Plant-Based Doctor

Plant-Based Doctor

Finding inspiration in his grandmother’s recipes, local physician creates his own cookbook

Growing up in the Milwaukee suburbs, Sheil Shukla, DO, would watch his grandmother — the family cook — create her own recipes. Back in India, she had joined cooking competitions, and Shukla calls her “an inspiration for my own cooking.”

Shukla’s grandmother returned to India towards the end of her life, and Shukla would visit over summer breaks. He remembers produce carts in her apartment building’s alleyway “with some of the freshest produce I’ve ever seen — a farmers’ market that essentially visits you.”

Those experiences made Shukla who he is today: an internist with Northwestern Medical Group who prioritizes healthy eating, and author of cookbook Plant-Based India: Nourishing Recipes Rooted in Tradition.

“Diet plays a huge role in the management of chronic disease,” he says. “It’s really critical that we involve [healthy eating] in our practice.”

Shukla, who began cooking after high school, has made healthy eating a priority in his own life. He eats a plant-based diet and began crafting Plant-Based India when he was a resident at Lutheran General Hospital in Park Ridge.

“The worst of the pandemic is when I wrote a lot of this book,” he says.

“It was an escape from the difficult times. It let me escape the realities I was facing, let me focus more on positivity and on overall health, not just what the country was dealing with.”

Though some of the recipes in the book may intimidate less experienced cooks, Shukla encourages people not to take cooking too seriously. “The no. 1 thing for anyone starting off in the kitchen is to be forgiving toward yourself.

Just have fun with it,” he says. “Experimentation in the kitchen leads to your own personal growth.”

His grandmother found purpose in the kitchen, feeding her family and inspiring them, too. “I have a lot of her cookbooks where she’s written things out by hand,” Shukla says.

And now, he also has his own.

Chili Cauliflower and Tofu

Makes 4 servings

There’s no question that Indo-Chinese cuisine is adored across India and abroad for its tangy, salty, and spicy flavors. This dish of cauliflower and tofu (both sponges for all things flavorful) has classic Indo-Chinese flavors, primarily umami and spicy. Roast both before stir-frying to enhance and develop their textures.

Prep Time 1 hour | Cook Time 1 hour 


1 tablespoon cornstarch

1 tablespoon neutral oil, such as sunflower

1 tablespoon low-sodium soy sauce (or tamari, if gluten-free)

One 14-ounce (400 g) block extra-firm tofu, drained and pressed for 1 hour and cut into ¾-inch (2 cm) cubes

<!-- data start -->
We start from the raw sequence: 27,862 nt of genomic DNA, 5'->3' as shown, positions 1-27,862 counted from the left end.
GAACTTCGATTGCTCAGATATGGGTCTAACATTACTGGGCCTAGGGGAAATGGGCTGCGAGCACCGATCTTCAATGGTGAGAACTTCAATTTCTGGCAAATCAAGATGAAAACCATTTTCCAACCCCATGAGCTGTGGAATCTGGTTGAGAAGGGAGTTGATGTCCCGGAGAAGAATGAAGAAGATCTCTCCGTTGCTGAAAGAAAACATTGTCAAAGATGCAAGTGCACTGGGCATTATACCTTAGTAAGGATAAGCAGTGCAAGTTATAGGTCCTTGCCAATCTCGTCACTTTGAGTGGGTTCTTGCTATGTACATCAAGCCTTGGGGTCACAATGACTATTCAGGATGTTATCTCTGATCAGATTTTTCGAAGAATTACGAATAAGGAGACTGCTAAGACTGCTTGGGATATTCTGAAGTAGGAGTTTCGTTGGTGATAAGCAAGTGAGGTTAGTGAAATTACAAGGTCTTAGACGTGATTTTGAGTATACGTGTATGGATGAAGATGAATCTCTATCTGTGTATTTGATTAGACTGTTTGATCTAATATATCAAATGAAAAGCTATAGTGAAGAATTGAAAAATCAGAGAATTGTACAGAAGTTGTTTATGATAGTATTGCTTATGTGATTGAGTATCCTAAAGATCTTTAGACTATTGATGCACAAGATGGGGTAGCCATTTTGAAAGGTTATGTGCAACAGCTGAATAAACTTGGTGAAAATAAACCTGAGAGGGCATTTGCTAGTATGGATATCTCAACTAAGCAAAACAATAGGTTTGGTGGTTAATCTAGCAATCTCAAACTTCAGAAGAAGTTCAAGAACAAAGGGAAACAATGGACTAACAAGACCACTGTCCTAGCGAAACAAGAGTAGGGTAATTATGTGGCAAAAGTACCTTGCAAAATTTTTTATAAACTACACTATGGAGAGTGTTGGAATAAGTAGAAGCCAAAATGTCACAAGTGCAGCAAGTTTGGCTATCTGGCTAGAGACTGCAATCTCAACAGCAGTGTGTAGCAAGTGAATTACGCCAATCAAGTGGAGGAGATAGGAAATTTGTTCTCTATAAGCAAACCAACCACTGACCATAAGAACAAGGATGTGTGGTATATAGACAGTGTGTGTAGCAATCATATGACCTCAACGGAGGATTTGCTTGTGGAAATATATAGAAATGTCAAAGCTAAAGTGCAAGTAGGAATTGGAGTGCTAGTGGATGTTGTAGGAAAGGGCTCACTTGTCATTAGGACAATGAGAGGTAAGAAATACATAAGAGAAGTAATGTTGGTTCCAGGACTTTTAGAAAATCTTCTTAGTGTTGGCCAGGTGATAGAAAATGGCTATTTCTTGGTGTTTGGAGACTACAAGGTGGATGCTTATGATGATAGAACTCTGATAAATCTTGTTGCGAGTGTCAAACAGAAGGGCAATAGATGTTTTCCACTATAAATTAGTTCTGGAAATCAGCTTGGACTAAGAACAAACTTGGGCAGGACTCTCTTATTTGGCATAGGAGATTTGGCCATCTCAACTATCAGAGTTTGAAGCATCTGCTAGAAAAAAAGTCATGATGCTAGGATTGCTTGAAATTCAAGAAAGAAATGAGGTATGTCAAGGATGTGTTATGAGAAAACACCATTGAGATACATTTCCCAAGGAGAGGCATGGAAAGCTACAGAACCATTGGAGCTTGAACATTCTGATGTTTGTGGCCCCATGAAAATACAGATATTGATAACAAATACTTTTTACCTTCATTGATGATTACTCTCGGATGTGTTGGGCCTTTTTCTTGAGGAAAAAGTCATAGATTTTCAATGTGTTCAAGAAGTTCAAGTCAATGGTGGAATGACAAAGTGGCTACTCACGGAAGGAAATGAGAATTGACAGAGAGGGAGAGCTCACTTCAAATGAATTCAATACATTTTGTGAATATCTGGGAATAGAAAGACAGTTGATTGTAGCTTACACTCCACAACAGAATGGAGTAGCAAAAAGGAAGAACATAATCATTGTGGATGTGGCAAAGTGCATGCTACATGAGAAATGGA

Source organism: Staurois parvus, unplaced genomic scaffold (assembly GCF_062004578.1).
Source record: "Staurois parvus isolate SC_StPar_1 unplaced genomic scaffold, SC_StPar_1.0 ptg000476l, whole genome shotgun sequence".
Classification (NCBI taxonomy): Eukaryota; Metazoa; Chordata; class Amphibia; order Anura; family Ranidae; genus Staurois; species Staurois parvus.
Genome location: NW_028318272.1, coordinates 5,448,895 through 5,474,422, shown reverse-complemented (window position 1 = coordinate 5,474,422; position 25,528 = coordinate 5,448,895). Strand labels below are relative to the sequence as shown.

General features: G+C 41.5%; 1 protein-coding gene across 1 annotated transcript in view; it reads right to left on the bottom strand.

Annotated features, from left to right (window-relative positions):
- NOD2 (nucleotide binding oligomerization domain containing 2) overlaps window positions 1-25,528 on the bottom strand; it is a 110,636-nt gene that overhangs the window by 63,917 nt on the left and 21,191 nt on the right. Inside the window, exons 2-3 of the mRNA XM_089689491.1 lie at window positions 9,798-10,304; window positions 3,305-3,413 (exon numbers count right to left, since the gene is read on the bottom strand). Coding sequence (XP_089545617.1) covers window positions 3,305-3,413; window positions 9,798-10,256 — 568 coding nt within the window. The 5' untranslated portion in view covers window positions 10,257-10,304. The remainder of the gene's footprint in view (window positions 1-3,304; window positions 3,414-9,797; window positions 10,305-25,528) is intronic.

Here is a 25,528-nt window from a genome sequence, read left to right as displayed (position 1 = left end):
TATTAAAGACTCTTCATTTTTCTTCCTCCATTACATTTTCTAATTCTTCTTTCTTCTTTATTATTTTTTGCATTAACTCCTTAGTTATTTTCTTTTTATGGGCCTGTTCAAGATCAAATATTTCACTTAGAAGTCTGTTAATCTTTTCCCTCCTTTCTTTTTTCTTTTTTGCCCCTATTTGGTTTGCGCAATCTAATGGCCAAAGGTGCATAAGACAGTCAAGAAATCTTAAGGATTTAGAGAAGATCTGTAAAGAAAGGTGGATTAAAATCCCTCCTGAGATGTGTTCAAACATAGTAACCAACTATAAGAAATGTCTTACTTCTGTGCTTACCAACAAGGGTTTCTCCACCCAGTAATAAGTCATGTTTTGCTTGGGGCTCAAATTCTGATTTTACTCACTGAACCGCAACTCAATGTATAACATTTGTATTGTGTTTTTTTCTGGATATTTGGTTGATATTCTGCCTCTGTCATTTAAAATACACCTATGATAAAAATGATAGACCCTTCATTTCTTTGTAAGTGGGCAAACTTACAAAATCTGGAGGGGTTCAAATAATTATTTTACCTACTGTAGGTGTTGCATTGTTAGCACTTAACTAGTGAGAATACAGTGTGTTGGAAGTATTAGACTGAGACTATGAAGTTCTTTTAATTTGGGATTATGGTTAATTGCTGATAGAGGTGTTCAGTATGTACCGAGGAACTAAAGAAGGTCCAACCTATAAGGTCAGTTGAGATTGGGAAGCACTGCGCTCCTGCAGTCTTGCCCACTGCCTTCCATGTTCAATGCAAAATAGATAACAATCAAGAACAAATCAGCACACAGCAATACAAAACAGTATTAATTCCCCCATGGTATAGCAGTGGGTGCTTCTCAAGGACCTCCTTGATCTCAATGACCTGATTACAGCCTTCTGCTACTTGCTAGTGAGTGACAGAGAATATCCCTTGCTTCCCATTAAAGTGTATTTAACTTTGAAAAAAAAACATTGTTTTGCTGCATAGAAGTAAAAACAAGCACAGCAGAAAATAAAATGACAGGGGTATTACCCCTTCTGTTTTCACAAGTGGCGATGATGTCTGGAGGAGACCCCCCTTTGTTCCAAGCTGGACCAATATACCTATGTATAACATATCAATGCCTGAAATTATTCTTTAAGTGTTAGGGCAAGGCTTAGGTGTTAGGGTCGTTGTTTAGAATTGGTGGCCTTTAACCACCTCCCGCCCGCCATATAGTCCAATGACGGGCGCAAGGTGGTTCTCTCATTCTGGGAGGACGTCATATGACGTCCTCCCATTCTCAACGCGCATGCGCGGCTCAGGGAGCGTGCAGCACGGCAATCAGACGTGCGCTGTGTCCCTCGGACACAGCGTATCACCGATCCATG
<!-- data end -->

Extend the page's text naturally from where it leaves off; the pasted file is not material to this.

1 medium cauliflower (about 19 ounces/550 g) cut into bite-size florets

1½ teaspoons neutral oil, such as sunflower

Pinch of salt


2 tablespoons low-sodium soy sauce (or tamari)

2 tablespoons maple syrup or desired sweetener

1 tablespoon tomato paste

1 tablespoon rice vinegar

1 tablespoon sriracha or sambal oelek, to taste

2 teaspoons cornstarch

¼ teaspoon freshly cracked black pepper


1 tablespoon neutral oil, such as sunflower

2 teaspoons grated ginger

6 garlic cloves, minced (about 1½ tablespoons)

4 to 6 scallions, sliced, white and green parts separated

3 dried red chilies, optional

Salt, to taste

Jasmine rice (or preferred alternative), optional

1. Preheat the oven to 425°F (220°C). Line two large baking sheets with parchment paper.

2. To prepare the tofu, whisk together the cornstarch, oil, and soy sauce in a large bowl. Add the tofu and mix gently with a spatula until each piece is coated. Place the tofu onto one baking sheet in an even layer, ensuring that the pieces are not touching. 

3. To prepare the cauliflower, place the florets onto the other baking sheet. Drizzle with oil and sprinkle with salt. Massage the oil in the florets until each piece is coated, then spread the pieces into a single layer, ensuring that the pieces are not touching. 

4. Place the tofu sheet in the oven on the middle rack and the cauliflower sheet on the top rack. Bake for 20 minutes, then flip the tofu and cauliflower pieces to evenly roast both sides. Return to the oven, and bake for about 20 minutes, until the cauliflower is tender and charred and the tofu is firm, crisp, and lightly charred. Remove from the oven, and keep near the stove.

5. While the tofu and cauliflower are baking, whisk together the soy sauce, maple syrup, tomato paste, vinegar, sriracha, cornstarch, and pepper in a small bowl with ½ cup (120 ml) water until well incorporated. Leave the bowl near the stove.

6. Heat a large wok or sauté pan over medium-high heat. Add the oil and heat until it shimmers and easily coats the pan. Add the ginger, garlic, white part of the scallions, and red chilies (if using), and cook until lightly browned, 1 to 2 minutes.

7. Add the reserved sauce and simmer until bubbly and starting to thicken, about 1 minute.

8. Add the tofu and cauliflower and stir to coat. Simmer, stirring occasionally, until the sauce thickens, 2 to 3 minutes. Taste and adjust for salt.

9. Garnish with the green part of the scallions, and serve hot with rice, if desired.

Recipe and photo from Plant-Based India: Nourishing Recipes Rooted in Tradition © Dr. Sheil Shukla, 2022. Reprinted by permission of the publisher, The Experiment. Available everywhere books are sold.

Originally published in the Fall 2022/Winter 2023 print issue.